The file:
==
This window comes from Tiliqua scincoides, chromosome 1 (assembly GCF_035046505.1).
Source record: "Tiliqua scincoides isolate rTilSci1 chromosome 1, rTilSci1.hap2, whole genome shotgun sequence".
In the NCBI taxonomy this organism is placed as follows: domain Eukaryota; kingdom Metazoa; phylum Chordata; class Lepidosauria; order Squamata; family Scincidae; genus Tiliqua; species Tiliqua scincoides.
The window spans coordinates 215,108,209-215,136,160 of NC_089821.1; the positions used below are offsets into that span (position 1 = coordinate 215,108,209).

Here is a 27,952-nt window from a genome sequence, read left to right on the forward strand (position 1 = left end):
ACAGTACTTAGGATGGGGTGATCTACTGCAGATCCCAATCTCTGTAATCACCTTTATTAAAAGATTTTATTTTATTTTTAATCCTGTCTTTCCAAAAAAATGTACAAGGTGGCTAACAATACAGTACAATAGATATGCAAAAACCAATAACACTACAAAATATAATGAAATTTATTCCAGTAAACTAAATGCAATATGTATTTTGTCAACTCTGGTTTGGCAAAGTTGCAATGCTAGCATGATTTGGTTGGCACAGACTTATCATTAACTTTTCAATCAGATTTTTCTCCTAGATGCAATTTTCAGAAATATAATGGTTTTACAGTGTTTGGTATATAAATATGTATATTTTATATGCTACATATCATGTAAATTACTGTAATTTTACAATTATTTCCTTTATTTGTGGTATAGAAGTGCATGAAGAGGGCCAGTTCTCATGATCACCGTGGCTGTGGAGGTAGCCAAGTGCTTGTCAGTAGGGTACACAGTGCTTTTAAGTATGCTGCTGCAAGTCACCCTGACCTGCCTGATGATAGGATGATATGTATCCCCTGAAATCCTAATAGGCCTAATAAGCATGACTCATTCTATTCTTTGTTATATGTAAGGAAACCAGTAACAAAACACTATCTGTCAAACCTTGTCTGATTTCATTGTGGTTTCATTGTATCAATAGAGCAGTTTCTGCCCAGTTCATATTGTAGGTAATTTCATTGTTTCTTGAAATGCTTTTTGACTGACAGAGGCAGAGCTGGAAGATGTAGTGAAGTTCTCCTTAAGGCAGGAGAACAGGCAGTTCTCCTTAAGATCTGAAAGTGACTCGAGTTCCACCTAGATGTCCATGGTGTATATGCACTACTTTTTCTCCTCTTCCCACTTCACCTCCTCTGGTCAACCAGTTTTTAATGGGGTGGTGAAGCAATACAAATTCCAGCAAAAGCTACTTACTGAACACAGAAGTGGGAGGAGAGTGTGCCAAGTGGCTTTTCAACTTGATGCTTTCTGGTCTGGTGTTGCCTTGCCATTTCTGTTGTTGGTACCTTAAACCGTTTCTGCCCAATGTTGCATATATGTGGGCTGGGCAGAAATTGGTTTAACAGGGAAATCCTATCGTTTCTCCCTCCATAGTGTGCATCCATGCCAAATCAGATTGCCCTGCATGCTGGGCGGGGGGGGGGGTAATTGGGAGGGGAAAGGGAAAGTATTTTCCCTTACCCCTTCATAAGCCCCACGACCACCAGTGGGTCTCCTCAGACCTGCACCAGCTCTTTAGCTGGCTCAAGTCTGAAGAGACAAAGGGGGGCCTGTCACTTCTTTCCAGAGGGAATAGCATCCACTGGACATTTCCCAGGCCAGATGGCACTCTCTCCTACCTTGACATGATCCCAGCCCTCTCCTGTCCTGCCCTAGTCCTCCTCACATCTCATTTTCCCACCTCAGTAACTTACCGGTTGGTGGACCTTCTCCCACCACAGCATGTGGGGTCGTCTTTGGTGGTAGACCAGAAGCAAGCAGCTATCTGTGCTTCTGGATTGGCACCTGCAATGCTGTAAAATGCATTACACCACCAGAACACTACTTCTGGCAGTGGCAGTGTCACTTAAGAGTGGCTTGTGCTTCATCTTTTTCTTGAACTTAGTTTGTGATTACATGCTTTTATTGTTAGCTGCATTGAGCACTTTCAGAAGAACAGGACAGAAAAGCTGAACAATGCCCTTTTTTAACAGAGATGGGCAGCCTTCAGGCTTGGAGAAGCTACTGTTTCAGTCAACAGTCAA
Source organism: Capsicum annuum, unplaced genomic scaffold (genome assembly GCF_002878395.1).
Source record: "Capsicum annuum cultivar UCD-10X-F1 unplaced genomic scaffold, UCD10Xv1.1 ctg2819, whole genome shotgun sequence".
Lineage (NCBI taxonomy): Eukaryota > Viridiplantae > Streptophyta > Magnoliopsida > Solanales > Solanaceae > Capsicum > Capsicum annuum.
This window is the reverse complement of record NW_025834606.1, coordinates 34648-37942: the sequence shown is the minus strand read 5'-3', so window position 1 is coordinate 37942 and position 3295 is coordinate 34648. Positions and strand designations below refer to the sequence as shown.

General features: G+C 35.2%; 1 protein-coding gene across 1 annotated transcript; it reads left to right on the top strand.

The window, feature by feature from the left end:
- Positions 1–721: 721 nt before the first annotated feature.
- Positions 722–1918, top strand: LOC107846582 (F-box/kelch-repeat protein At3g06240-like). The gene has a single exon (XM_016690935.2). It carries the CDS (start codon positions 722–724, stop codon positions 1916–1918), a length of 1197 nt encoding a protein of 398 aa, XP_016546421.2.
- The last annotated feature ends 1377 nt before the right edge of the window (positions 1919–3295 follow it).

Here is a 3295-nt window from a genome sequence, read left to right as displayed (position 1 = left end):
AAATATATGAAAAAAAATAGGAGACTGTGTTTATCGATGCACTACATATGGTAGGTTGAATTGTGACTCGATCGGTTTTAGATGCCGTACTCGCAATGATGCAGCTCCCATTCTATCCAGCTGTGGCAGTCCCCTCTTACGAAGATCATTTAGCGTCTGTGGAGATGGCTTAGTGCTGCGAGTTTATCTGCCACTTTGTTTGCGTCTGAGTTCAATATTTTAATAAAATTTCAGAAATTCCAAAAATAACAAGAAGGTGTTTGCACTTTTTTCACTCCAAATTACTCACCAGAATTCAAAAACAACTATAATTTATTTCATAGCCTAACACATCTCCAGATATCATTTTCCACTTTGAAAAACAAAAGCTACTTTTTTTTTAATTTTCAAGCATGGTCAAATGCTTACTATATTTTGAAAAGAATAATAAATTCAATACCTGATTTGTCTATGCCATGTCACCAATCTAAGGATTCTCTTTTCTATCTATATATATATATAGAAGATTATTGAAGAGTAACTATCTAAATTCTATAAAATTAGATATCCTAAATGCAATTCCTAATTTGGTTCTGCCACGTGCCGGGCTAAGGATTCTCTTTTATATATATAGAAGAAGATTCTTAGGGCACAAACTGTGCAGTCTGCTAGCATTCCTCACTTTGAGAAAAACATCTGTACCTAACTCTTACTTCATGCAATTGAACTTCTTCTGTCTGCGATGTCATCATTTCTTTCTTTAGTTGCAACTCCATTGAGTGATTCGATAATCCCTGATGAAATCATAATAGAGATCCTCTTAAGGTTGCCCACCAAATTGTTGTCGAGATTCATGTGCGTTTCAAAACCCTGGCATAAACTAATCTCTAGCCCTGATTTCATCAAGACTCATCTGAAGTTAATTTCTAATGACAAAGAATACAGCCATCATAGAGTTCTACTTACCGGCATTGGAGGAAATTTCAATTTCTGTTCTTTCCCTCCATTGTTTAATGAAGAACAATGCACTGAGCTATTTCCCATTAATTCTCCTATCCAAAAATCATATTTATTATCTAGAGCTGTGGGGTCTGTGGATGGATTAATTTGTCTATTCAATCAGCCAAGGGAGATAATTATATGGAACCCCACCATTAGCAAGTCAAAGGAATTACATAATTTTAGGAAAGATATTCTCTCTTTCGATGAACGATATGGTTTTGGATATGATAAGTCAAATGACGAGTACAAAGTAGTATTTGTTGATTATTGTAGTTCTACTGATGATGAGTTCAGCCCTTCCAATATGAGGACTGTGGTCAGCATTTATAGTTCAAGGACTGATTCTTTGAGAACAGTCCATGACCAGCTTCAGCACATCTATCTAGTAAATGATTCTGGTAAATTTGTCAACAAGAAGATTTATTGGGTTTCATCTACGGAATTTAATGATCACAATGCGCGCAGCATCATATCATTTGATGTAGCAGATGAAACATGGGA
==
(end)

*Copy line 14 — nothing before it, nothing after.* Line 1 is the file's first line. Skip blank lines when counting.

- Positions 722–1918, top strand: LOC107846582 (F-box/kelch-repeat protein At3g06240-like). The gene has a single exon (XM_016690935.2). It carries the CDS (start codon positions 722–724, stop codon positions 1916–1918), a length of 1197 nt encoding a protein of 398 aa, XP_016546421.2.